This Long-leaved Box (Eucalyptus goniocalyx), or Bundy, in Burnside Lane, Marraweeny (near Strathbogie), may not be quite as old as the son of Enoch, the father of Lamech and the grandfather of Noah -969 yo, according to the Book of Genesis (and Wikipedia), but of the trees deserving the title, this one is certainly up there.
Advanced in age, full of character and still looking extremely healthy, the tree is ancient and almost certainly predates the English conquest of New Holland. This must be among the oldest trees in the Strathbogie Ranges and perhaps beyond – a big call and I’m happy to be proved wrong.
Long-leaved Box trees in the Strathbogies usually grow on drier ridges and slopes, where soils are often shallow or rocky, in the company of trees like Red Stringybark and Broad-leaved peppermint, among others. All this conspires to constrain tree growth, so big trees are usually old. Trees over 1 m in diameter growing in these conditions are usually considered to be more than 100 years old, so how old is this fellow – 200, 300 years old, more?
This Methuselah is about 15 m high, has a diameter at breast height of 2.635 m (girth 8.28 m) and has a solid, intact trunk (the cross-section is oval in shape). The limbs growing out of that enormous trunk are themselves the size of substantial trees. What’s more, once a tree gets to this size, the trunk and major limbs change little over the decades – most growth and change in shape occurs among the outer branches.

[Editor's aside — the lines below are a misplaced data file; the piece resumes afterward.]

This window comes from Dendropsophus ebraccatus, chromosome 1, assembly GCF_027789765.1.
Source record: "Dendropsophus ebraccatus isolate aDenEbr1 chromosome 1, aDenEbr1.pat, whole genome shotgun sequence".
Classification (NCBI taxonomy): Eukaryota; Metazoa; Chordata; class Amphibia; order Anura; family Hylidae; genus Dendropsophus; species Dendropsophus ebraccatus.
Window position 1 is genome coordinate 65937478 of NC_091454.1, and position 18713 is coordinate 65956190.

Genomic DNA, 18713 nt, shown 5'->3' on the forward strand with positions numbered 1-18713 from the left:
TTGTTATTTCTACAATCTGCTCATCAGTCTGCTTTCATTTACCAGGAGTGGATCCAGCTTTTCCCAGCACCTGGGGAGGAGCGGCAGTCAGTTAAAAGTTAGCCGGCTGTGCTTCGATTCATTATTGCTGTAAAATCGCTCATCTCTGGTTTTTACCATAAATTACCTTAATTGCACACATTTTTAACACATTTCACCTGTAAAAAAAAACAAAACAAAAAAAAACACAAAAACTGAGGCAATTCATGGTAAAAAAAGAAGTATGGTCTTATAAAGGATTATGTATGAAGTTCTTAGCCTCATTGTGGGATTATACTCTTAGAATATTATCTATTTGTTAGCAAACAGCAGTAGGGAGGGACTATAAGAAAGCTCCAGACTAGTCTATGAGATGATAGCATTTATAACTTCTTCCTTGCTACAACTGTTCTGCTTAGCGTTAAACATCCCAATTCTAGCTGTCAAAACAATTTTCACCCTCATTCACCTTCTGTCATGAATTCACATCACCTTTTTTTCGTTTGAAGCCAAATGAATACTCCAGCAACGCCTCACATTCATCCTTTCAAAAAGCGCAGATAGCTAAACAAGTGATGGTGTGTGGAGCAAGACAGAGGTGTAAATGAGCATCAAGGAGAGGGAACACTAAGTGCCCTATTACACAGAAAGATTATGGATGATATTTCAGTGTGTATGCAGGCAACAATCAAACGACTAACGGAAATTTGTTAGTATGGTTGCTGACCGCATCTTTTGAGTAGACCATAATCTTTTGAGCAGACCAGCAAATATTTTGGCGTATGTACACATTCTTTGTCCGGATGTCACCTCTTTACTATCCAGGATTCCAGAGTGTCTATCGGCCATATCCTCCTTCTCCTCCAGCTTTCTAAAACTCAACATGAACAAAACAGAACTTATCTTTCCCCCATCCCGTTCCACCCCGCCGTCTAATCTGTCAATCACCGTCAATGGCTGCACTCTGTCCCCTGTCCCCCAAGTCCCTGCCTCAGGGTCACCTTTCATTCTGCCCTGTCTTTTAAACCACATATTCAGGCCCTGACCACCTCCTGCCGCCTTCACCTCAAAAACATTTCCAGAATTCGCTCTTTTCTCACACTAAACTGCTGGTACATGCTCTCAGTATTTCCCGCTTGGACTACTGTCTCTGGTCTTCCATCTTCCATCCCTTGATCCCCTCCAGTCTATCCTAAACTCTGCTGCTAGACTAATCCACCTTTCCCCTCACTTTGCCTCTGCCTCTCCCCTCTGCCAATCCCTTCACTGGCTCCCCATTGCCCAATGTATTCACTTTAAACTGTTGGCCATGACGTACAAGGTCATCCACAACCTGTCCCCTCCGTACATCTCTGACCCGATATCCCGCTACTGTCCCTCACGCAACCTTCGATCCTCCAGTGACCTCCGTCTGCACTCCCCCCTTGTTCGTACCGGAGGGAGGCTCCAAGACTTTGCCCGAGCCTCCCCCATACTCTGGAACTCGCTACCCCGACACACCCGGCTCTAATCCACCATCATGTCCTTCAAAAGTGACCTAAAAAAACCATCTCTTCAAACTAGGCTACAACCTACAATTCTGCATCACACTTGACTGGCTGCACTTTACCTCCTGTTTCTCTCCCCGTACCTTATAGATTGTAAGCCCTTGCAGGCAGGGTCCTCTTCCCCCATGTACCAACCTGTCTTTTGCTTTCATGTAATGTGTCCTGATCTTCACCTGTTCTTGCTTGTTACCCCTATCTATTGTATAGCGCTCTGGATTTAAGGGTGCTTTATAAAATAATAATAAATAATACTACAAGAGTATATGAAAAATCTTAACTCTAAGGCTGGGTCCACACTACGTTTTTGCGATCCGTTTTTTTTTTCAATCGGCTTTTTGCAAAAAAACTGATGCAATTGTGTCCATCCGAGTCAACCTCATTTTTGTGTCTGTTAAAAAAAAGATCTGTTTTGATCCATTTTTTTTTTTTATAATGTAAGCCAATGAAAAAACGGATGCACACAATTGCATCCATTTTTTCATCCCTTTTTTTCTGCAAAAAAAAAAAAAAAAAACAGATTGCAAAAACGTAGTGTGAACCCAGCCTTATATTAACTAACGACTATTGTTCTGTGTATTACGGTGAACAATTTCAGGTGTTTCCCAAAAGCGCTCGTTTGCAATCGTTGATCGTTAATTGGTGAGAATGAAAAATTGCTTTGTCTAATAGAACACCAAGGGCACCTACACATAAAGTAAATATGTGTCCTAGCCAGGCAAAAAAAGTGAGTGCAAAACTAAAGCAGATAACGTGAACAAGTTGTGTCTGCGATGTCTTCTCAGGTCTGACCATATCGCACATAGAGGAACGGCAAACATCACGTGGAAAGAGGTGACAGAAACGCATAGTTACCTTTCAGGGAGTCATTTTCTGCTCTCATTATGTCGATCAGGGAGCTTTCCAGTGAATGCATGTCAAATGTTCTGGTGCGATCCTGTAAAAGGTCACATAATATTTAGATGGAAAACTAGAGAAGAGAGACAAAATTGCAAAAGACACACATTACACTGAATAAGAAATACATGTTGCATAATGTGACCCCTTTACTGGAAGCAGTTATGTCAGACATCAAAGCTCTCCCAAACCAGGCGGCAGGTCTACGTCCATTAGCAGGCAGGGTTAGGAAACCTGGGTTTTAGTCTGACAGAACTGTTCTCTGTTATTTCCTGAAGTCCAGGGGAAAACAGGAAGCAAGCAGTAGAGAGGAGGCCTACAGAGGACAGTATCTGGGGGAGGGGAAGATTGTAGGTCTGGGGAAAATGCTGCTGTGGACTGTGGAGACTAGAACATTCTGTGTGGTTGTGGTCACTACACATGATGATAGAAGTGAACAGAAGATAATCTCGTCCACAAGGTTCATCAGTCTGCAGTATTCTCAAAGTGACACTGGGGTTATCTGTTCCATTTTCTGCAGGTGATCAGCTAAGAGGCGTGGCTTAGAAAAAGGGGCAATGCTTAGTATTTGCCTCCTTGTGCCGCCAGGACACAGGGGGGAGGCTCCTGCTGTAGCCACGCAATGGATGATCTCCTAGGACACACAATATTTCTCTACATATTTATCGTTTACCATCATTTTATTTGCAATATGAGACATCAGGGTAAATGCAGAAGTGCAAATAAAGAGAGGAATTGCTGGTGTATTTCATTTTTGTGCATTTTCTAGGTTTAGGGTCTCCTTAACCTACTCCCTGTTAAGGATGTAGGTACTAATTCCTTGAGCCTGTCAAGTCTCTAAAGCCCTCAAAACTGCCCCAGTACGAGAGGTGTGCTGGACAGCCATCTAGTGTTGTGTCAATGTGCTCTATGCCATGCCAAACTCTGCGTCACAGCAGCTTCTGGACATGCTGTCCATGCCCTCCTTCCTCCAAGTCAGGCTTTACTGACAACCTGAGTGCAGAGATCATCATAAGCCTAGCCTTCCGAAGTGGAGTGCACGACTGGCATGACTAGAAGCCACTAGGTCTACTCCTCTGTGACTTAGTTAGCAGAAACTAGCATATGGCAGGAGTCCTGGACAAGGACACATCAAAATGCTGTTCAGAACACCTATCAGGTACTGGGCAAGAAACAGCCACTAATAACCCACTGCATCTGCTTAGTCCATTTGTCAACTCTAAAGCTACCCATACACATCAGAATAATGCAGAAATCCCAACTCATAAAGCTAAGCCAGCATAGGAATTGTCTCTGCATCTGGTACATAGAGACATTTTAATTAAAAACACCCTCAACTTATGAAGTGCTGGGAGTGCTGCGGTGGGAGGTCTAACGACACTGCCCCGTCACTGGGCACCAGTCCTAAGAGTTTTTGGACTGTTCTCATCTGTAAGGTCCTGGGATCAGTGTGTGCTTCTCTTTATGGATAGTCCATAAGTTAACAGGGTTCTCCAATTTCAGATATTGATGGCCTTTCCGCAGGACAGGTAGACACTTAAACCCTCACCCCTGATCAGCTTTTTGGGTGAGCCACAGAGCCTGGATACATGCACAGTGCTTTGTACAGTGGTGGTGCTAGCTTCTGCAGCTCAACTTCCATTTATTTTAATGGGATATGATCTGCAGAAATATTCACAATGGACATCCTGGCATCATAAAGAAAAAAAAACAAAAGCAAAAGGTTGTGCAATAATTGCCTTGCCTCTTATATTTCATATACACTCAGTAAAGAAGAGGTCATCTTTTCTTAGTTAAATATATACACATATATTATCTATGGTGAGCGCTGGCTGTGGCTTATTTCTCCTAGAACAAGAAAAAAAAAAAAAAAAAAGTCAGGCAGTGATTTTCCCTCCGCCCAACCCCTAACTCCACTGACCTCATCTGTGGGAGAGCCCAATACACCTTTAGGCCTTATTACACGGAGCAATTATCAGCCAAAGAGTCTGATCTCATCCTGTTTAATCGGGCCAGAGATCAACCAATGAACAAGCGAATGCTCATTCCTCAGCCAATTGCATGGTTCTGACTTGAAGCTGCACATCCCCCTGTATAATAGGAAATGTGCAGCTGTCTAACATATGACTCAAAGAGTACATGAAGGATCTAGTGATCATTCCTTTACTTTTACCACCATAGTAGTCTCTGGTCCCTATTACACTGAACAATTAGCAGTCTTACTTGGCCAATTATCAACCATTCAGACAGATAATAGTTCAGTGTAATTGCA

Standing beside its imposing trunk and beneath it’s meaty boughs is humbling indeed. I suspect it survived the axe and then chainsaw because it was already too big and too dangerous to fell when those tools began to threaten.
The spread of the canopy, at 26 m x 37 m, is the size of a large house. It’s twice as wide as it is high! The rough, fissured bark, tree hollows, extensive leaf surfaces and blossoms are no doubt home to a myriad of spiders, insects and other invertebrates, not to mention a magnet for any birds and tree dwelling mammals in the area.
Imagine the majesty of a forest of these giants, as probably occurred here, once.
Big, old trees often have bark and shape characteristics that look different to younger trees. For this tree, the characteristics that confirm it is a Long-leaved Box include: rounded and opposite juvenile leaves, somewhat cylindrical buds in clusters of up to seven and on a flattened stalk (peduncle), cup-shaped fruit on a conspicuously flattened stalk (peduncle).
The tree is growing on a neglected roadside amid wild oats and blackberries, where most other native vegetation has been cleared, though stands of Silver Wattle are regenerating. Happily, there are young Long-leaved Boxes, likely it’s progeny, regenerating nearby. All up, this is a tree deserving of care and respect, even reverence.
Thanks to our neighbour, Roz, for alerting me to this beautiful tree. If you visit, please respect the fences and private property.